Thank you for reading this. I will write again soon to bring you up to date with progress. In the meantime, if you see something nasty about us in a national newspaper don’t be surprised, just go to our website and read the real story.

With good wishes,
Brian Cathcart
Founder, Hacked Off

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2 Comments

Join the discussion and tell us your opinion.

Rachel Brettreply
August 21, 2012 at 9:32 pm

Can I say I think that it is important that we do have a free press, but one that understands that freedom is a privilege and not a right. If you abuse the privilege, then you will lose the right. We have to fight to continue to have a free press, but one that understands that it has responsibilities to tell the truth and not make up stories.

Without a responsible free press we cannot have a sound democracy that can represent all aspects of our lives and because of their inability to be responsible then we have got the political mess we deserve.

I don’t think they realise that their behaviour has become as hypocritical as those they are trying to expose and as a result no-one knows or believes what they write anymore.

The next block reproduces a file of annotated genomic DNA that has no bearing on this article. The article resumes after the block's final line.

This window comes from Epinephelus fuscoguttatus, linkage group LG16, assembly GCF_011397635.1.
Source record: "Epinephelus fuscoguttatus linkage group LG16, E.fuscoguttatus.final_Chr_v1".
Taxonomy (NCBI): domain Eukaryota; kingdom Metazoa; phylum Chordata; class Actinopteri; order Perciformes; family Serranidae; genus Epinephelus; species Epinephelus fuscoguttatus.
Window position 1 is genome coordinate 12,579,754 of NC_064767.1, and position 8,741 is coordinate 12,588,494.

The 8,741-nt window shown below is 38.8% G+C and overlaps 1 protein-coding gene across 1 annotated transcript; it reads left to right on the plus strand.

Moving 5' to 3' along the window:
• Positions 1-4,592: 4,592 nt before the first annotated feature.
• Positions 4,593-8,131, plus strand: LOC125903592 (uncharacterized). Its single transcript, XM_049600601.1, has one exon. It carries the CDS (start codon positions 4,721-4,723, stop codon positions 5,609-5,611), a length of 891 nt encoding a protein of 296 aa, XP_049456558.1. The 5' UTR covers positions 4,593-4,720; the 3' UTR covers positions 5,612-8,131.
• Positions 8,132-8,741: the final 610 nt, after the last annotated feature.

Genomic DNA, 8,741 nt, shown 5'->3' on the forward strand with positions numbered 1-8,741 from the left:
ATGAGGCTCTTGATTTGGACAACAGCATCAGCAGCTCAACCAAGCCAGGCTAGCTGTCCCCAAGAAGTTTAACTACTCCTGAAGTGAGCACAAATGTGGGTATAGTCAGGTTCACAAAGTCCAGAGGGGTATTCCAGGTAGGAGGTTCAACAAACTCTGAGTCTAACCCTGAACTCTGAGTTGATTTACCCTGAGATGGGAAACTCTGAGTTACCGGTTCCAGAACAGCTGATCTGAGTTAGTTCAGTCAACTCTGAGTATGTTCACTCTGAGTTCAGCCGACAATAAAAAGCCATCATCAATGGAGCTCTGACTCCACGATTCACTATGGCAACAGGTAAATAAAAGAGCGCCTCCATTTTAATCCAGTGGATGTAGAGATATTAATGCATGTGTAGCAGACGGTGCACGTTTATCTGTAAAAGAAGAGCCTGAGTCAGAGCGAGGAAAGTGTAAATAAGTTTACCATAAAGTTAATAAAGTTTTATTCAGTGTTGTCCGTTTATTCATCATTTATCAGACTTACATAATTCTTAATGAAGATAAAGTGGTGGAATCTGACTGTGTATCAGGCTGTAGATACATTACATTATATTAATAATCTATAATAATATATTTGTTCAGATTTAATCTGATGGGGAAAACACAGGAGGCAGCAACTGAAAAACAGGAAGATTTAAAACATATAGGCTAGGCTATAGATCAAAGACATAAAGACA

I hope organisations such as yourselves will be able to explain the above to them in such a way that they understand they have a responsibility to ourselves, the public, who read or choose not to read what is printed.

I also hope that one day you will be able to extend this same criteria to the verbal/visual media (tv, radio, etc) who purport to express the veracity in what is going on but through clever editing techniques also get away with distorting the truth.

I look forward to receiving more information about how you are going to manage this most complex and important subjects.

ray wattersonreply
November 23, 2012 at 11:51 pm

From Australia there is probably little I can do to help your valiant and pioneering social networking efforts to make a difference. But I would like to learn from your experiences and see if I can help to employ some of your methods to assist victims in our recently announced Royal Commission into sex abuse, especially your focus on submissions and trying to ensure implementation of inquiry recommendations.